36. Juhee Jang, Shangqian Zhu, Ernest Pahuyo Delmo, Tiehuai Li, Qinglan Zhao, Yinuo Wang, Lili Zhang, Hongwen Huang, Jingjie Ge, Minhua Shao. Facile design of oxide‐derived Cu nanosheet electrocatalyst for CO 2 reduction reaction. EcoMat 2023, 5 (5) https://doi.org/10.1002/eom2.12334
  37. Chen-Cheng Liao, Tsung-Han Tsai, Chun-Chih Chang, Ming-Kang Tsai. The use of plate-type electric force field for the explicit simulations of electrochemical CO dimerization on Cu(1 1 1) surface. Chemical Physics 2023, 568 , 111821. https://doi.org/10.1016/j.chemphys.2023.111821
  38. Matteo Cioni, Daniela Polino, Daniele Rapetti, Luca Pesce, Massimo Delle Piane, Giovanni M. Pavan. Innate dynamics and identity crisis of a metal surface unveiled by machine learning of atomic environments. The Journal of Chemical Physics 2023, 158 (12) https://doi.org/10.1063/5.0139010
  39. Jianfang Zhang, Zhengyuan Li, Rui Cai, Tianyu Zhang, Shize Yang, Lu Ma, Yan Wang, Yucheng Wu, Jingjie Wu. Switching CO 2 Electroreduction Selectivity Between C 1 and C 2 Hydrocarbons on Cu Gas‐Diffusion Electrodes. ENERGY & ENVIRONMENTAL MATERIALS 2023, 6 (2) https://doi.org/10.1002/eem2.12307
  40. Tangsheng Zou, Florentine L.P. Veenstra, Enric Ibáñez-Alé, Rodrigo García-Muelas, Guido Zichittella, Antonio J. Martín, Núria López, Javier Pérez-Ramírez. Chlorine-promoted copper catalysts for CO2 electroreduction into highly reduced products. Cell Reports Physical Science 2023, 4 (3) , 101294. https://doi.org/10.1016/j.xcrp.2023.101294
  41. Hui Ning, Zhenmei Jiao, Peifang Lu, Mingwang Wang, Yani Wang, Li Wang, Yan Zhao, Xiang Fei, Dewen Song, Mingbo Wu. UV‐Light‐Induced Surface Reconstruction of Cubic Cu 2 O Promotes CO 2 Electroreduction to C 2 Products. Chemistry – An Asian Journal 2022, 17 (24) https://doi.org/10.1002/asia.202200980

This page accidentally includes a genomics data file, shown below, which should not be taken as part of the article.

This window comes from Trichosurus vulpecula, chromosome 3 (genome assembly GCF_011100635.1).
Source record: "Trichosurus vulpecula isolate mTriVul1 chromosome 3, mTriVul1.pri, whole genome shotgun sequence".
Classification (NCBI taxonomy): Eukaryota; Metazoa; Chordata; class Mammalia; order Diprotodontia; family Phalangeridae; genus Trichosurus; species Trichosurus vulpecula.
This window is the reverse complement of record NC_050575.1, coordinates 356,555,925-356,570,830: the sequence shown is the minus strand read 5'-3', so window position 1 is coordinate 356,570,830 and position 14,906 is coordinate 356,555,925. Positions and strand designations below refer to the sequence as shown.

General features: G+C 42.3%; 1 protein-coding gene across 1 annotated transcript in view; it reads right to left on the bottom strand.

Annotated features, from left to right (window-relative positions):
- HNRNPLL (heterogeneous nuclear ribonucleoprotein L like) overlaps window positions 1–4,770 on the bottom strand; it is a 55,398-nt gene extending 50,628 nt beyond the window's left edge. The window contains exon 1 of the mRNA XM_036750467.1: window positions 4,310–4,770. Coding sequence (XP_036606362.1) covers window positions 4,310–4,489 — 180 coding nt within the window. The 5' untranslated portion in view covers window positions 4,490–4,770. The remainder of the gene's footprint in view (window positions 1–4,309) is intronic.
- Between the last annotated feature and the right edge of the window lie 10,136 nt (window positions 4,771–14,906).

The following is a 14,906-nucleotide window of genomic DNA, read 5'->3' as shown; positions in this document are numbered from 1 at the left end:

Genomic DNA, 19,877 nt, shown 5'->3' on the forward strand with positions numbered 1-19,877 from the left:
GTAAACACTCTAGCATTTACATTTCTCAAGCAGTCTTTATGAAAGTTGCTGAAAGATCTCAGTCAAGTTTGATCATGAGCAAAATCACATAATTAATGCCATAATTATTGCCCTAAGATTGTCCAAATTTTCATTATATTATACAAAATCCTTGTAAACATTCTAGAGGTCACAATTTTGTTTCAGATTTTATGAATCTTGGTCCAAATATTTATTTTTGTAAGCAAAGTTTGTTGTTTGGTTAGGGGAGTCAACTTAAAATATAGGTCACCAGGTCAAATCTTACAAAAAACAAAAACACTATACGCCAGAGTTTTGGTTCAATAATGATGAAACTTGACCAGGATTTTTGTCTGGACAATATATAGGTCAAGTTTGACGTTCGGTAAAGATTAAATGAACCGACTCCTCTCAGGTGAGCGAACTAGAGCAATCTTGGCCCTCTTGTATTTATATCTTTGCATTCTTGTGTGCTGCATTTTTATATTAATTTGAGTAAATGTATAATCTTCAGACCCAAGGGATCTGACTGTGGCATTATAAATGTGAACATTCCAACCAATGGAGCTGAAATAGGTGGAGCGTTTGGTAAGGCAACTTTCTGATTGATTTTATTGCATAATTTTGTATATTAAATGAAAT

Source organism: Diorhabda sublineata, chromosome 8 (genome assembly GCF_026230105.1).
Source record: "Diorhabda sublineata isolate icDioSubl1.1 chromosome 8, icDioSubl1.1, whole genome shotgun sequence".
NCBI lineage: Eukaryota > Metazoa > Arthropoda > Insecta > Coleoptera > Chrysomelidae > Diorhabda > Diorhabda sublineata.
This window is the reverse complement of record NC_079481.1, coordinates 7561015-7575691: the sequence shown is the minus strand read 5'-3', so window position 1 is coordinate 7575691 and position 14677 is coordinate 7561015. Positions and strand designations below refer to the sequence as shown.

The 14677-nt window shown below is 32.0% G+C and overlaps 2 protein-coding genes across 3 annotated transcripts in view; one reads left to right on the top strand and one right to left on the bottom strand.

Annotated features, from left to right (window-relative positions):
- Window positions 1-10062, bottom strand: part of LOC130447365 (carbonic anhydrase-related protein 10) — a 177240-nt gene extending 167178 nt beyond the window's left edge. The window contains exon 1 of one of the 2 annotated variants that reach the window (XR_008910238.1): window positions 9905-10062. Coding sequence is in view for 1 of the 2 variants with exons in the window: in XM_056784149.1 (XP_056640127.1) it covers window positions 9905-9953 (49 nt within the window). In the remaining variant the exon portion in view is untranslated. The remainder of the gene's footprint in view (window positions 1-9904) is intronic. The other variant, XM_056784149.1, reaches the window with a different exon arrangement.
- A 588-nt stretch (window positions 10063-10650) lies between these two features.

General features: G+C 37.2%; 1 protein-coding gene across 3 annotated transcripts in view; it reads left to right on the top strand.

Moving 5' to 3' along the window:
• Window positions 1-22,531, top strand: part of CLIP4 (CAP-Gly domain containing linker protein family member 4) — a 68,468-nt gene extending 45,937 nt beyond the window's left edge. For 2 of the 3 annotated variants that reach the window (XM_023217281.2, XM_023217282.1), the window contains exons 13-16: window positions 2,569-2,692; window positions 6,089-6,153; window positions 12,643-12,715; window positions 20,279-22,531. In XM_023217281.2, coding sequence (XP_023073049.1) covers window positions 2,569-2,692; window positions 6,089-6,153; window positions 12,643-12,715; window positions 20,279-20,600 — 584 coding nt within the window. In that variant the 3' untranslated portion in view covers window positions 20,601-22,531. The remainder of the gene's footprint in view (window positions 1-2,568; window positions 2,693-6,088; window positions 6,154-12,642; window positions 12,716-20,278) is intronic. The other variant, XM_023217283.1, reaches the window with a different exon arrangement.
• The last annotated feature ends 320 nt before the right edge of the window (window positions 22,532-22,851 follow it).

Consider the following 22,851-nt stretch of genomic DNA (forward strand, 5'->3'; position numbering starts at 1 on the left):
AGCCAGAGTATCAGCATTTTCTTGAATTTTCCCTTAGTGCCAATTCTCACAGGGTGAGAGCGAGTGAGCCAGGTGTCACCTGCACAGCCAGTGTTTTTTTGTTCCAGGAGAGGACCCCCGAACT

42. Qiong Lei, Liang Huang, Jun Yin, Bambar Davaasuren, Youyou Yuan, Xinglong Dong, Zhi-Peng Wu, Xiaoqian Wang, Ke Xin Yao, Xu Lu, Yu Han. Structural evolution and strain generation of derived-Cu catalysts during CO2 electroreduction. Nature Communications 2022, 13 (1) https://doi.org/10.1038/s41467-022-32601-9
  43. Ibrahim M. Badawy, Ahmed Mohsen Ismail, Ghada E. Khedr, Manar M. Taha, Nageh K. Allam. Selective electrochemical reduction of CO2 on compositionally variant bimetallic Cu–Zn electrocatalysts derived from scrap brass alloys. Scientific Reports 2022, 12 (1) https://doi.org/10.1038/s41598-022-17317-6
  44. Pengfei Hou, Yumiao Tian, Di Jin, Xiaochun Liu, Yu Xie, Fei Du, Xing Meng. Advances in theoretical calculations of MXenes as hydrogen and oxygen evolution reaction (water splitting) electrocatalysts. Journal of Physics D: Applied Physics 2022, 55 (46) , 464002. https://doi.org/10.1088/1361-6463/ac8b1a
  45. Ernest Pastor, Laura Montañés, Ana Gutiérrez-Blanco, Franziska S. Hegner, Camilo A. Mesa, Núria López, Sixto Giménez. The role of crystal facets and disorder on photo-electrosynthesis. Nanoscale 2022, 14 (42) , 15596-15606. https://doi.org/10.1039/D2NR03609F
  46. Hengzhou Liu, Naveen Agrawal, Arna Ganguly, Yifu Chen, Jungkuk Lee, Jiaqi Yu, Wenyu Huang, Mark Mba Wright, Michael J. Janik, Wenzhen Li. Ultra-low voltage bipolar hydrogen production from biomass-derived aldehydes and water in membrane-less electrolyzers. Energy & Environmental Science 2022, 15 (10) , 4175-4189. https://doi.org/10.1039/D2EE01427K
  47. Robert H. Lavroff, Harry W. T. Morgan, Zisheng Zhang, Patricia Poths, Anastassia N. Alexandrova. Ensemble representation of catalytic interfaces: soloists, orchestras, and everything in-between. Chemical Science 2022, 13 (27) , 8003-8016. https://doi.org/10.1039/D2SC01367C
  48. Yi‐Rung Lin, Dong Un Lee, Shunquan Tan, David M. Koshy, Tiras Y. Lin, Lei Wang, Daniel Corral, Jaime E. Avilés Acosta, Jose A. Zamora Zeledon, Victor A. Beck, Sarah E. Baker, Eric B. Duoss, Christopher Hahn, Thomas F. Jaramillo. Vapor‐Fed Electrolyzers for Carbon Dioxide Reduction Using Tandem Electrocatalysts: Cuprous Oxide Coupled with Nickel‐Coordinated Nitrogen‐Doped Carbon. Advanced Functional Materials 2022, 32 (28) https://doi.org/10.1002/adfm.202113252